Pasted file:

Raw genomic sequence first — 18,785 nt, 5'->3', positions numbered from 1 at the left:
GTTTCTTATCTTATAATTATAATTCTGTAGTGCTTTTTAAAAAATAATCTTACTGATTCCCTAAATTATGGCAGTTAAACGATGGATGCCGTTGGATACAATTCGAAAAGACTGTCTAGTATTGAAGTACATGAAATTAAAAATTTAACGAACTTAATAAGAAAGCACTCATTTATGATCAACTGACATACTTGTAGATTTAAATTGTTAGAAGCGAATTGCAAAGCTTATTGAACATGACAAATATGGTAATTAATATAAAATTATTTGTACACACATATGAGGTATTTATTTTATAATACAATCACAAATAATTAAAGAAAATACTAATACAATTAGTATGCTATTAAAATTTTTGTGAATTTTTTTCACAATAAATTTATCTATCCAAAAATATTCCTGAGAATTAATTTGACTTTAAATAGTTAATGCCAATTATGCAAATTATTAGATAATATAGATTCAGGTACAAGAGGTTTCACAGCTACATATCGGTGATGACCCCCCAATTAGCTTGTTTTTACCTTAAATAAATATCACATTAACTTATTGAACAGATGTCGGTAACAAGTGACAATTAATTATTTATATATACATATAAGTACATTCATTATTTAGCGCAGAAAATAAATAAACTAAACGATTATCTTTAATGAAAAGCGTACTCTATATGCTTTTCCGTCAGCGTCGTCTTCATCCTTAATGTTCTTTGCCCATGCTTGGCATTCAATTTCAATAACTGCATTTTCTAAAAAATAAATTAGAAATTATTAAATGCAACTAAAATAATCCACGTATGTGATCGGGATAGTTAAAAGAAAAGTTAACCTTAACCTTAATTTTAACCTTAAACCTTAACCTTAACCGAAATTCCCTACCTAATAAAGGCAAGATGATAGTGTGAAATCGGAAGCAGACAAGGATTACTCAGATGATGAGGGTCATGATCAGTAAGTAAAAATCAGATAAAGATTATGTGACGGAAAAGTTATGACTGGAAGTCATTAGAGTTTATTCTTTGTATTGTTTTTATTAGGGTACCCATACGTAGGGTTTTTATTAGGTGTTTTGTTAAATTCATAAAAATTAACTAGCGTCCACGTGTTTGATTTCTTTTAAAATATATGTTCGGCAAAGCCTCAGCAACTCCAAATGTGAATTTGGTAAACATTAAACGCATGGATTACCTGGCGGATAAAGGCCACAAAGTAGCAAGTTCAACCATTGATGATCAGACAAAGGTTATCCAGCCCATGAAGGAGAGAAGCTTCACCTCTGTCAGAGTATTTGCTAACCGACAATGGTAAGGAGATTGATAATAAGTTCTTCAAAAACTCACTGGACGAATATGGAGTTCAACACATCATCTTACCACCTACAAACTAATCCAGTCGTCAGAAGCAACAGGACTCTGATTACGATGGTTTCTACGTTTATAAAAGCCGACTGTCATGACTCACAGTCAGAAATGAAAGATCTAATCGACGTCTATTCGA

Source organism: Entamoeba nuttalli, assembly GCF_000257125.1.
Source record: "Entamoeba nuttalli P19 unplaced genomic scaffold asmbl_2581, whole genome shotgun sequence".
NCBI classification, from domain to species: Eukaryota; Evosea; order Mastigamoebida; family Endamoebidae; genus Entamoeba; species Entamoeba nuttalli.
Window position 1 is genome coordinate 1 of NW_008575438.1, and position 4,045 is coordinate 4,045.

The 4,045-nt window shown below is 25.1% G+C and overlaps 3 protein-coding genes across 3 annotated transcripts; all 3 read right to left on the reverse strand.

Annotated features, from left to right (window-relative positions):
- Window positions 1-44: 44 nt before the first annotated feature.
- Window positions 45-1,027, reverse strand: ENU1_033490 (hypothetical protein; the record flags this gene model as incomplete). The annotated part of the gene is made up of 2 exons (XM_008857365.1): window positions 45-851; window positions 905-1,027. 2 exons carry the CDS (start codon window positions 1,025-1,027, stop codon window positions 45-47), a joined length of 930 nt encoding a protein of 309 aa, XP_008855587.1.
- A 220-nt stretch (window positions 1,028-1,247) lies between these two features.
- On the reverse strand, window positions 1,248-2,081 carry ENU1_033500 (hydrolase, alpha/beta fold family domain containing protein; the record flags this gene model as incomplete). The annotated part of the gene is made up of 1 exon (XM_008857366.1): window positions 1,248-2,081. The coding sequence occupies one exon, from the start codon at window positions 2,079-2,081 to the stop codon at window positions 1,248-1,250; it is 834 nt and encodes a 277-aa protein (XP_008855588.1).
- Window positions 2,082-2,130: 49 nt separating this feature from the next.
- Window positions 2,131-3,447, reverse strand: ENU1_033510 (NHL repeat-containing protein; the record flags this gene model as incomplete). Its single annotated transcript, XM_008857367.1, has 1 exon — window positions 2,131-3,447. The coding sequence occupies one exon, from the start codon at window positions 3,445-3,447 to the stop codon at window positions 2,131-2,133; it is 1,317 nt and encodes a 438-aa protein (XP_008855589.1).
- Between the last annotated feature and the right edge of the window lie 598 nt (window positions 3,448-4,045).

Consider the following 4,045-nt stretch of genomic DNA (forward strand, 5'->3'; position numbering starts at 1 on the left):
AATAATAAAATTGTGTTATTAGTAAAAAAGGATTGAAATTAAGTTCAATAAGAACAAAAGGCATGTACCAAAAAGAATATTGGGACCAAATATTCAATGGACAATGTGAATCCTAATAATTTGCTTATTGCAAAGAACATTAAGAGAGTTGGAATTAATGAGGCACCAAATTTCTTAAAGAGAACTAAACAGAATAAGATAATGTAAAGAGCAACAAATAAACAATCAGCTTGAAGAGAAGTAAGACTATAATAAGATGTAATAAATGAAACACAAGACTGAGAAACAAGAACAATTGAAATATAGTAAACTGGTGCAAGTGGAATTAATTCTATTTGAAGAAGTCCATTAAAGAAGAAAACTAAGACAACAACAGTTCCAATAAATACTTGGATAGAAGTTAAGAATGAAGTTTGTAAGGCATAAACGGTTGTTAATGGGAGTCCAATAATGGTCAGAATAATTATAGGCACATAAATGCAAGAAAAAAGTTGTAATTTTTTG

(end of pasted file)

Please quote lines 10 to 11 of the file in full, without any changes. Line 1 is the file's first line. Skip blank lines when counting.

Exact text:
- Window positions 45-1,027, reverse strand: ENU1_033490 (hypothetical protein; the record flags this gene model as incomplete). The annotated part of the gene is made up of 2 exons (XM_008857365.1): window positions 45-851; window positions 905-1,027. 2 exons carry the CDS (start codon window positions 1,025-1,027, stop codon window positions 45-47), a joined length of 930 nt encoding a protein of 309 aa, XP_008855587.1.
- A 220-nt stretch (window positions 1,028-1,247) lies between these two features.